Storage: Once set, you can transfer the balls to a tin or other airtight container. I like to store them in the refrigerator, moving some to room temperature before eating to allow the centers to soften. If you prefer, you may store them all at room temperature if your kitchen isn’t too warm. The chocolate peanut butter balls freeze well, too.


*The nutritional information is based on 18 balls, which are a fairly generous size three-bite size. You may absolutely roll them smaller for truly bite-size balls if preferred.
**A half cup of chocolate is about the right amount to coat the peanut butter balls, but for easier dipping, I find it helpful to start with a little more. If you don’t have melting chocolate, you may add a ½ tablespoon of coconut oil to each ½ cup of chocolate chips.

Nutrition information per ball (using yield of 18): 120 calories, 6 gm total fat, 2 gm saturated fat, 3 gm protein, 33 mg sodium, 16 gm total carbohydrate, 1.7 gm dietary fiber

Healthy tips:

  1. Look for all natural peanut butter, without added hydrogenated oils or palm oil.
  2. If you like extra crunch, try all natural crunchy peanut butter.
  3. You can also dust the peanut butter balls with crushed peanuts while the chocolate is still melted

A few more things:

  1. For those who enjoy the salty-sweet combination, a touch of flaky sea salt may be sprinkled on the chocolate before it sets.
  2. Cheryl’s original recipe calls for ½ cup of peanut butter, but my taste testers and I enjoyed the higher proportion of peanut butter to honey.
  3. I have yet to try, but I think pure maple syrup would be a lovely alternative to honey for those who enjoy. Also, agave would likely work well while offering a neutral flavor profile. Whichever sweetener you choose, feel free to taste before rolling, and add a little extra peanut butter if you’d like more creaminess and stronger peanut flavor.
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  1. Abby

    So yummy. Thanks for the dried milk with the personal delivery! Doesn’t get better than that!

    I tried 2 things differently…I didn’t have any melting chocolate so I threw in a handful of mini chocolate chips. The other truck is to roll them in graham cracker crumbs…they taste great and they aren’t sticky at all!

    1. Ann Post author

      Always happy to make a delivery and so glad you liked! I love the graham cracker crumb idea. Thanks for mentioning!

  2. Marci

    Ann… I have made both your PB and coconut eggs and they are absolutely delectable. However, since swimsuit weather is approaching I will certainly try this recipe. I have a request though… your eggs always look so perfectly shaped. (I gave up trying and just made logs!). Also, my dipping is mediocre at best. My hope was to give them away as gifts but I was too embarrassed to do that and ended up eventually eating them all myself (my hips have still not recovered). I wish you would post a video showing your shaping and dipping techniques. I CAN’T be the only one out there ending up with candy that looks like I made them blindfolded… can I? Please help!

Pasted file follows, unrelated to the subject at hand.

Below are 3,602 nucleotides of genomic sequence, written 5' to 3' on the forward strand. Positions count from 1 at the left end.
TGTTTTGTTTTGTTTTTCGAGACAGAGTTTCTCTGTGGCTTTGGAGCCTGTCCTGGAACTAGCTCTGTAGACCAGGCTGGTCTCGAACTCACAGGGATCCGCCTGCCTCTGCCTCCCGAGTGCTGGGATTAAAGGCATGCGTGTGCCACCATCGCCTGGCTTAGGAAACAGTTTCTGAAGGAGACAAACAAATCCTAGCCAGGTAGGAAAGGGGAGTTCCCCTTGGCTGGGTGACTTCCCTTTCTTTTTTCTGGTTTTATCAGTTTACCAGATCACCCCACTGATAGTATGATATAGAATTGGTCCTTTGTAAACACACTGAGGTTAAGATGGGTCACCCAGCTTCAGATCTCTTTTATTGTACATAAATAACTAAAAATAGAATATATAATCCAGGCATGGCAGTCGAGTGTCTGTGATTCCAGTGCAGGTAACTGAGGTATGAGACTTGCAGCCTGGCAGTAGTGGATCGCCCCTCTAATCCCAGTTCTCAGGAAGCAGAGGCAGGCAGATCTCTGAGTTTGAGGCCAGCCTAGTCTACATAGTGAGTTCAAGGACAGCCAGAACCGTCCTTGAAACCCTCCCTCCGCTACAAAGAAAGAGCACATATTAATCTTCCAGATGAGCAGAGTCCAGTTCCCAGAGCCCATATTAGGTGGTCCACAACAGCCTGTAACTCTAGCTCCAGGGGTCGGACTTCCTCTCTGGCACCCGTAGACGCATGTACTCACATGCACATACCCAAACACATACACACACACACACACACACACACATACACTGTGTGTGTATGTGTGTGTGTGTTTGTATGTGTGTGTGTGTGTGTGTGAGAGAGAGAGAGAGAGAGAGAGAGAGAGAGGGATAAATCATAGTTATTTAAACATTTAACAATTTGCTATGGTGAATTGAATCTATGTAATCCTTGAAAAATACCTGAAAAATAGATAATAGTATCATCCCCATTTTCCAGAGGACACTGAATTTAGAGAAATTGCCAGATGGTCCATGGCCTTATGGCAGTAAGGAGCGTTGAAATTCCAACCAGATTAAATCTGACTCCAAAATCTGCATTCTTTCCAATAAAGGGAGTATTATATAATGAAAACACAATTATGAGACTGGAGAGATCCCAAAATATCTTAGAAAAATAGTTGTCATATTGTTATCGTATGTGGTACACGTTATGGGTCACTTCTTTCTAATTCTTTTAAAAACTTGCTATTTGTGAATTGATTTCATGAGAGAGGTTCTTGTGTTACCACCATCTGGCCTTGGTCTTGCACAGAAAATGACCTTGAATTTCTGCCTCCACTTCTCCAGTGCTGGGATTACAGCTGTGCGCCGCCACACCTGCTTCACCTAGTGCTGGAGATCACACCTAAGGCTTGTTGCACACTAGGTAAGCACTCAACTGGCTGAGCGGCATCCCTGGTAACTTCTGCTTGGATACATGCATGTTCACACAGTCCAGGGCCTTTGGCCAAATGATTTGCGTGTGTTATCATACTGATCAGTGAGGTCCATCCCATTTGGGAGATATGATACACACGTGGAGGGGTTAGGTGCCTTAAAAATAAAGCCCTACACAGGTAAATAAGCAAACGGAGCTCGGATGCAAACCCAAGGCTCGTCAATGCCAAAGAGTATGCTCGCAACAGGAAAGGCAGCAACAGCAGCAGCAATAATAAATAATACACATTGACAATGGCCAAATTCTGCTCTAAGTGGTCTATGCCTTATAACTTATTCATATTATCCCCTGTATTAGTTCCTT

1. Ann Post author

      Marci, I’m delighted you’ve enjoyed the coconut and PB eggs and plan on trying these as well. The video idea is a good one. In the meantime, perhaps I can offer a few tips. First, in my PB egg post, I have a photo of how I often shape and slice the dough for even portioning. You can see it here: Alternatively, a kitchen scale makes dividing into equal portions very easy. Simply weigh the lump of dough and divide that number by the number of eggs you want. For example, for the pictured batch, I got a weight of 477 grams when I scooped it out of the bowl after mixing. (Some inevitably clings to the bowl or possibly gets sampled!) I went with 18 eggs, which goes into 477 26 times. I then placed my bowl on the scale and scooped out that much dough every time. Rolling into balls is easier than eggs – either way, you’ll want the dough to sit at room temperature to soften a bit if it’s been in the fridge. When making eggs, I start by rolling a ball shape and then flattening it with my palms and pinching one end to produce the desired shape. As for dipping the eggs or balls, I’ve tried every technique and the best (I think) is to use a dinner fork and eggs that are cold. (Otherwise they can become too soft when dipped in the melted chocolate and harder to manage as a result.) I try to roll it quickly, scoop from below with the fork and then carefully bounce it to allow some of the excess to drop off. I don’t worry about a little pooling, but you could use a dinner knife to scrape under the fork tines, where it won’t scrape the egg but it will remove a bit more of the excess chocolate. I try to slide it off the fork, tapping as needed, and onto the parchment-lined baking sheet without rolling it, as the top will be the prettiest. If you end up with sides that are exposed, you can “patch” them with a little melted chocolate, or leave them imperfect. At the end of the day, everyone will love them no matter what they look like! I hope this helps and that you enjoy the new recipe!

  3. Jane Link

    We used to make a similar treat when I was in Elementary school in Lebanon. It was a Catholic school and we took turns bringing in homemade treats to sell for classroom “extras” the the nuns needed. Our version did not have flax meal or honey. As I recall, they were sweetened with 10x sugar! In those days , we were not so health conscience!

    1. Ann Post author

      Jane, Such good memories! Our classic recipe relies on an abundance of 10x sugar as well, but I have to say these are a really satisfying option!